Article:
Two Cases of Spontaneous Epidural Abscess in Patients With Cirrhosis


from Southern Medical Journal
Posted 04/15/2003

Raymond K. Cross Jr., MD, Charles Howell, MD

Abstract and Introduction


Medical conditions predisposing to epidural abscess include diabetes, intravenous drug use, alcoholism, and other immunocompromised states. Although cirrhosis is associated with an increased risk of infection in general it has not previously been identified as a condition predisposing to epidural abscess. We describe two cirrhotic patients with spinal epidural abscesses. We speculate that the underlying immune defects associated with cirrhosis increase the risk of spontaneous epidural abscess and should raise concern for this infection when cirrhotic patients present with fever and back pain.


Spinal epidural abscess is an uncommon condition, with an incidence between 0.2 and 2.8 per 10,000 hospital admissions. Infection of the epidural space may develop by direct extension of infection from an adjacent vertebra or intervertebral disc, from overlying skin, pharynx, and kidney or by hematogenous spread from remote infections. Patients undergoing invasive spinal procedures and patients who suffer blunt trauma to the spine are also at risk for epidural abscess. Medical conditions predisposing to epidural abscesses include diabetes mellitus, intravenous drug abuse, chronic renal failure, alcoholism, and cancer.[1-3] To our knowledge, chronic liver disease has not previously been identified as a condition predisposing to epidural abscesses. We describe two cases of spontaneous epidural abscess in women with underlying cirrhosis.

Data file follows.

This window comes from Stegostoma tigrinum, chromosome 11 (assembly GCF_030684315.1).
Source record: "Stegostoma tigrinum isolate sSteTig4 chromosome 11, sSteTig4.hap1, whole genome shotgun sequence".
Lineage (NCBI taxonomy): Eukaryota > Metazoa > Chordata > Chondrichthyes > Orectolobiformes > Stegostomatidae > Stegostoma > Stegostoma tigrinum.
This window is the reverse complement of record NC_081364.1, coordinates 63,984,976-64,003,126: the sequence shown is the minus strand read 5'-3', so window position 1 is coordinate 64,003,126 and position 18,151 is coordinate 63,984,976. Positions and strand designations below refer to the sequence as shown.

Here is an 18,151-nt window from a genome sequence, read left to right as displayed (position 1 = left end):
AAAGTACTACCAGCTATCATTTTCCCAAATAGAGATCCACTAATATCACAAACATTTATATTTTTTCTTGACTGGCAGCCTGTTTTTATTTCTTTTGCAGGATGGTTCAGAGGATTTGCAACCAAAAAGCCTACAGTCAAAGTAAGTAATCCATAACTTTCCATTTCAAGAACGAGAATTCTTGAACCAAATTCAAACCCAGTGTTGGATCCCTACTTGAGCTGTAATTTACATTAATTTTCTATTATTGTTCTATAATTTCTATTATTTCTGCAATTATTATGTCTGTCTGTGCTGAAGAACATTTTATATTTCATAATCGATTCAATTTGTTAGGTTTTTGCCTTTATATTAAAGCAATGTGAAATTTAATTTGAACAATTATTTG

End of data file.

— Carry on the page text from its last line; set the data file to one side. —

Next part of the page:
Two Cases of Spontaneous Epidural Abscess in Patients

from Southern Medical Journal

Case Reports

Patient 1

A 47-year-old woman presented with acute onset of fever, jaundice, flank tenderness, and confusion. Her blood cultures yielded Staphylococcus aureus. She was treated with intravenous vancomycin but continued to have elevated temperatures and bacteremia. A lumbar puncture revealed a white blood cell count of greater than 1,200/mm3. Cerebrospinal fluid Gram's stain and cultures were negative. She had no history of HIV, diabetes, liver or renal disease, cancer, or recent trauma. She had drunk two glasses of Wild Irish Rose per day for years but denied illicit drug use. Physical examination revealed a temperature of 39.4°C, blood pressure 90/50 mm Hg, and a heart rate of 120 beats/min. The sclerae were icteric. Bibasilar rales were present. A II/VI systolic murmur at the base and lower left sternal border was present. Ascites and anasarca was present. She was not oriented to time or location and asterixis was present. The remainder of the neurologic examination was normal. Laboratory tests revealed blood urea nitrogen (BUN) of 33 mg/dl, creatinine of 3.3 mg/dl, glucose of 50 mg/dl, aspartate (AST) 78 IU/dl, alkaline phosphatase 135 IU/dl, bilirubin 15.6 mg/dl, and International Normalized Ratio (INR) 1.6. Hepatitis A, B, and C serologies were non reactive. Antinuclear (ANA), antimitochondrial (AMA), and anti-smooth muscle (ASMA) antibodies were also nonreactive. Levels of alpha1-antitrypsin and ceruloplasmin were normal. Because of her history of alcohol use and abnormal liver synthetic function, she was presumed to have alcoholic cirrhosis. She was given ceftriaxone, vancomycin, furosemide, and lactulose. She was then transferred to our hospital. A contrast computed tomographic scan of the head was unremarkable. Bibasilar atelectasis and small pleural effusions were present on computed tomographic scans of the chest. An echocardiogram revealed no vegetations. A lumbar MRI showed an epidural abscess at L4-L5. During the third week of antibiotic therapy, she developed recurrent fever and lower extremity weakness and numbness; because of emerging neurologic deficits, she underwent uneventful L4-L5 laminectomy and drainage of the abscess. Culture of the abscess yielded coagulase negative Staphylococcus.

Patient 2